Currently our federal government is wasting tens of billions of dollars on hydrogen research and use. There are even organizations set up to help take that money all to promote what will never be a source of energy in the future.
A Brief History:
A Swiss Alchemist, Philippus Aureolus Paracelsus, in 1520 discovered hydrogen sort of when he described a gas rising from iron dissolving in sulfuric acid. Robert Boyle also dissolved iron in an acid to create what he called a flammable air. Henry Cavendish from England in 1766 detected hydrogen in a demonstration where he dissolved various metals in sulfuric acid and showed the resulting gas burned. In 1783 the gas was finally names hydrogen by A.L. Lavoisier. In the same year Jacques Charles created the first hydrogen filled balloon.
Jules Verne published the Mysterious Island in 1874 in which he describes in Chapter 33 the use of hydrogen and oxygen to replace coal. Here is the text:
“It is to be hoped so,” answered Spilett, “for without coal there would be no machinery, and without machinery there would be no railways, no steamers, no manufactories, nothing of that which is indispensable to modern civilization!”
“But what will they find?” asked Pencroft. “Can you guess, captain?”
“Nearly, my friend.”
“And what will they burn instead of coal?”
“Water,” replied Harding.
“Water!” cried Pencroft, “water as fuel for steamers and engines! water to heat water!”
“Yes, but water decomposed into its primitive elements,” replied Cyrus Harding, “and decomposed doubtless, by electricity, which will then have become a powerful and manageable force, for all great discoveries, by some inexplicable laws, appear to agree and become complete at the same time. Yes, my friends, I believe that water will one day be employed as fuel, that hydrogen and oxygen which constitute it, used singly or together, will furnish an inexhaustible source of heat and light, of an intensity of which coal is not capable. Some day the coalrooms of steamers and the tenders of locomotives will, instead of coal, be stored with these two condensed gases, which will burn in the furnaces with enormous calorific power. There is, therefore, nothing to fear. As long as the earth is inhabited it will supply the wants of its inhabitants, and there will be no want of either light or heat as long as the productions of the vegetable, mineral or
animal kingdoms do not fail us. I believe, then, that when the deposits of coal are exhausted we shall heat and warm ourselves with water. Water will be the coal of the future.”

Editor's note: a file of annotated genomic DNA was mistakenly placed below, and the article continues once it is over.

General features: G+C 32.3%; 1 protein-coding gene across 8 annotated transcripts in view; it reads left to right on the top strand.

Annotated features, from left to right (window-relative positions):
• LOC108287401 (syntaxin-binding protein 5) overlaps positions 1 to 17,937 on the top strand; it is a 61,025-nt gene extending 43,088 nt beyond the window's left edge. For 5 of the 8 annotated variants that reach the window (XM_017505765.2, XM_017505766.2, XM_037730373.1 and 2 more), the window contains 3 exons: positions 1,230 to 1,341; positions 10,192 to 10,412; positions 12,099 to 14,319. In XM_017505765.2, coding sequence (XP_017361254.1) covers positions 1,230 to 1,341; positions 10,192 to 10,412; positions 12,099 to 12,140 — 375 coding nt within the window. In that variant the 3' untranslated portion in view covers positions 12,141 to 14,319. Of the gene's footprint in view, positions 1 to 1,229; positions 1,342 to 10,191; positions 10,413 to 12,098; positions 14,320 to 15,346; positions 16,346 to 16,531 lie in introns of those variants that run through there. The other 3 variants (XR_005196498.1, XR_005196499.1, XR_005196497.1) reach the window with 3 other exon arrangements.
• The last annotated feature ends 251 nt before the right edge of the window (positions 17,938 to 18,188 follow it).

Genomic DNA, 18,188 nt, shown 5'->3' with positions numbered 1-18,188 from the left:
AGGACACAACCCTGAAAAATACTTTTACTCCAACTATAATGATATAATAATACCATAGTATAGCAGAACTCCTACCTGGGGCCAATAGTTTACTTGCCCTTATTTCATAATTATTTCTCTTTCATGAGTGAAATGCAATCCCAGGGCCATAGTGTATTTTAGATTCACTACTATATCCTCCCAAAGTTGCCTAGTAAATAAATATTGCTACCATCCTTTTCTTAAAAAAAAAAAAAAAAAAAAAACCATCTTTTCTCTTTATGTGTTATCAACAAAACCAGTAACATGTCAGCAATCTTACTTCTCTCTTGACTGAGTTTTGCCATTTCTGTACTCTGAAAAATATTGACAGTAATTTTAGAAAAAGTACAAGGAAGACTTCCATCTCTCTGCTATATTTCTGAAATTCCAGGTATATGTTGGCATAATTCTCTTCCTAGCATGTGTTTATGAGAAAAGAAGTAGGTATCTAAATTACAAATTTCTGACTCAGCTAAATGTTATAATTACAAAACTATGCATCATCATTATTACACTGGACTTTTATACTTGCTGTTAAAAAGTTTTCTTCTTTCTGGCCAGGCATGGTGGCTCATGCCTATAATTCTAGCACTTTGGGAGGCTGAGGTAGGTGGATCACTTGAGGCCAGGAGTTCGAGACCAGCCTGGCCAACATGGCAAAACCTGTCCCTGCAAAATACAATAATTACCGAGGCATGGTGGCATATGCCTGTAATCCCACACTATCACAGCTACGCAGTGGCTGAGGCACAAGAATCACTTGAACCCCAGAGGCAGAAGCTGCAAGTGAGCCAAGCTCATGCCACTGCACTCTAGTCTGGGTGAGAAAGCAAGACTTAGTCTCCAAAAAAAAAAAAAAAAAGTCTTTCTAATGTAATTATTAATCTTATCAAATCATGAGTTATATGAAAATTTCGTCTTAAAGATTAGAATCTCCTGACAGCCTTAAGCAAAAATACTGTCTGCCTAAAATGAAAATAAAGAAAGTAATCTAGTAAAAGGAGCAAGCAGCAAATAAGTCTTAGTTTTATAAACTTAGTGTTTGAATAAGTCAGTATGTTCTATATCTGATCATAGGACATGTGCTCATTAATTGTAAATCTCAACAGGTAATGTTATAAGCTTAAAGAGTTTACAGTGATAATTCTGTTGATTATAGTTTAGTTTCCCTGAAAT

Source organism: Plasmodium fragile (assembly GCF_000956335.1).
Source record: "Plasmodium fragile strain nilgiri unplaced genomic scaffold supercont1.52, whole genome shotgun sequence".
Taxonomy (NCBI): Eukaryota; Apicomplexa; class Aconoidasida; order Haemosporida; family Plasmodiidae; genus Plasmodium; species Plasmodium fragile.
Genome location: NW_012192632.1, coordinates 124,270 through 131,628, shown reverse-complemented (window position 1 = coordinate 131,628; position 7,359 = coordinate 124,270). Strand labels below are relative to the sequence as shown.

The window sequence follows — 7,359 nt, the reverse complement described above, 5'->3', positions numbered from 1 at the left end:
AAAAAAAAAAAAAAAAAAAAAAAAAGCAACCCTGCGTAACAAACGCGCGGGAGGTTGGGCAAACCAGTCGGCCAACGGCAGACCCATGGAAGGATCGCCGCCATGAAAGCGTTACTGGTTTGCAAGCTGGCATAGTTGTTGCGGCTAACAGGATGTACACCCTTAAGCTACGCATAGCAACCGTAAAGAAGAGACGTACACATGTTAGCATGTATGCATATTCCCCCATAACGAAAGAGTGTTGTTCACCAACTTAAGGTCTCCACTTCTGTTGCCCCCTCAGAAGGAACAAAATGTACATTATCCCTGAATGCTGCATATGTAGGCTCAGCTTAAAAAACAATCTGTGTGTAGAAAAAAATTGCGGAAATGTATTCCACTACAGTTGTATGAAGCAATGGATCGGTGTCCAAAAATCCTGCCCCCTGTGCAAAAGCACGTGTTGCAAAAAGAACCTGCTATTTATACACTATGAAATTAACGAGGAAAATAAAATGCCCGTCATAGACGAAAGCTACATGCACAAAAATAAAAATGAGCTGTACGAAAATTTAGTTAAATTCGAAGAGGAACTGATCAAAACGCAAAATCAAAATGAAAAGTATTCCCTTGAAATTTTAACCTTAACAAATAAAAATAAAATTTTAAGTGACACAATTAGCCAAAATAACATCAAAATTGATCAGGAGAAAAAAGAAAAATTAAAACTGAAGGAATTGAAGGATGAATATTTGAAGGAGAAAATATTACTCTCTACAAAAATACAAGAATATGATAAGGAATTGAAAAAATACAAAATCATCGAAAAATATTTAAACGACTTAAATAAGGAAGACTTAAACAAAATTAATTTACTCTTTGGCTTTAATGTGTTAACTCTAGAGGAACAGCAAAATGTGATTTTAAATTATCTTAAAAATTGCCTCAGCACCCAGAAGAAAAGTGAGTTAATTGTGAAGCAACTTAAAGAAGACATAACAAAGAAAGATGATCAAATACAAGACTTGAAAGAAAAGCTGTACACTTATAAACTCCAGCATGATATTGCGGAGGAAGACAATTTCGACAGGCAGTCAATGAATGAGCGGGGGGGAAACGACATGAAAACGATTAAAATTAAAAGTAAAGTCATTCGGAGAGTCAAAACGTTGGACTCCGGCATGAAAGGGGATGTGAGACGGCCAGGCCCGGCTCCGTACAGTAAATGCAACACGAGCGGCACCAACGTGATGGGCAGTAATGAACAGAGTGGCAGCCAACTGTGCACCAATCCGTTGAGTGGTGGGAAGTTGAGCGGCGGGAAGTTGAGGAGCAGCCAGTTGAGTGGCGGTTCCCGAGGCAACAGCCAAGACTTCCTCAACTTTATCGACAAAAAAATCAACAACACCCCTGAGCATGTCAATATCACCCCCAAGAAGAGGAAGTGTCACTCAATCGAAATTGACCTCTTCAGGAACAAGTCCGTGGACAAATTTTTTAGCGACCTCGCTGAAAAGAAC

“I should like to see that,” observed the sailor.
Hydrogen as the coal of the future is kinda like what they are saying about hydrogen replacing oil today. The whole thing is fanciful as Verne, nor any scientist at the time, understood Energy Returned on Energy Invested. That is still a problem today with many people, namely politicians.
During Nixon’s years in office there was a push to move toward a new energy future using Hydrogen as stated in a great speech that Bush Jr repeated. (Sorry I looked for the speech but I could not find it.)
Why is Hydrogen a waste of our time and money?
- Hydrogen is not freely available as it is usually tightly bound up with other things and it is not easy to pry free.
- Currently Hydrogen is obtained by pulling it from its bonds in Natural Gas which releases a huge amount of Carbon Dioxide.
- To pry Hydrogen from it bonds requires a huge amount of energy and often a high temperature steam. (To get hydrogen from coal for instance requires nearly one thousand degree temperatures, high temperature and pressure steam which leaves behind pollution. Not exactly a clean energy.)
- To convert Hydrogen to electricity wastes even more energy and the end result is you get much less energy out than put in. This means that you always need more hydrogen, and more hydrogen, and….
- To store Hydrogen either requires very large tanks, high compression to 10,000 pounds per square inch which also requires it to be cooled to -253 degrees Celsius (about -424 F) and that requires special handling and storage.
- What sort of environmental implications are there? If we convert sea water to hydrogen then how is sea life impacted? How will weather be impacted with all this new water vapor floating around?
- Also, who will pay for the Hydrogen Infrastructure?
- One example given (see link below) it would be better to use the electricity produced by a renewable source than the hydrogen as you would lose around 85 – 90 % of the original energy in the process. Having said that I do admit it could be used to store energy. But how would it compare to compressed air as a form of energy storage?
- Hydrogen cars cost a million dollars currently and that price will not come down anytime soon for you to afford one before the oil runs out.
There are other reasons as you can see in the links below. Hydrogen is not our answer to replacing oil or any other fossil fuel. All the money currently spent on hydrogen would be better off being put toward giving all of us free Solar Photovoltaic panels so we can produce our own electricity to help us move off fossil fuels. I would imaging it would actually be cheaper to give us Solar panels than to keep wasting it on hydrogen.
We should be more sensible than heading down a make believe path that has no hope of taking us anywhere.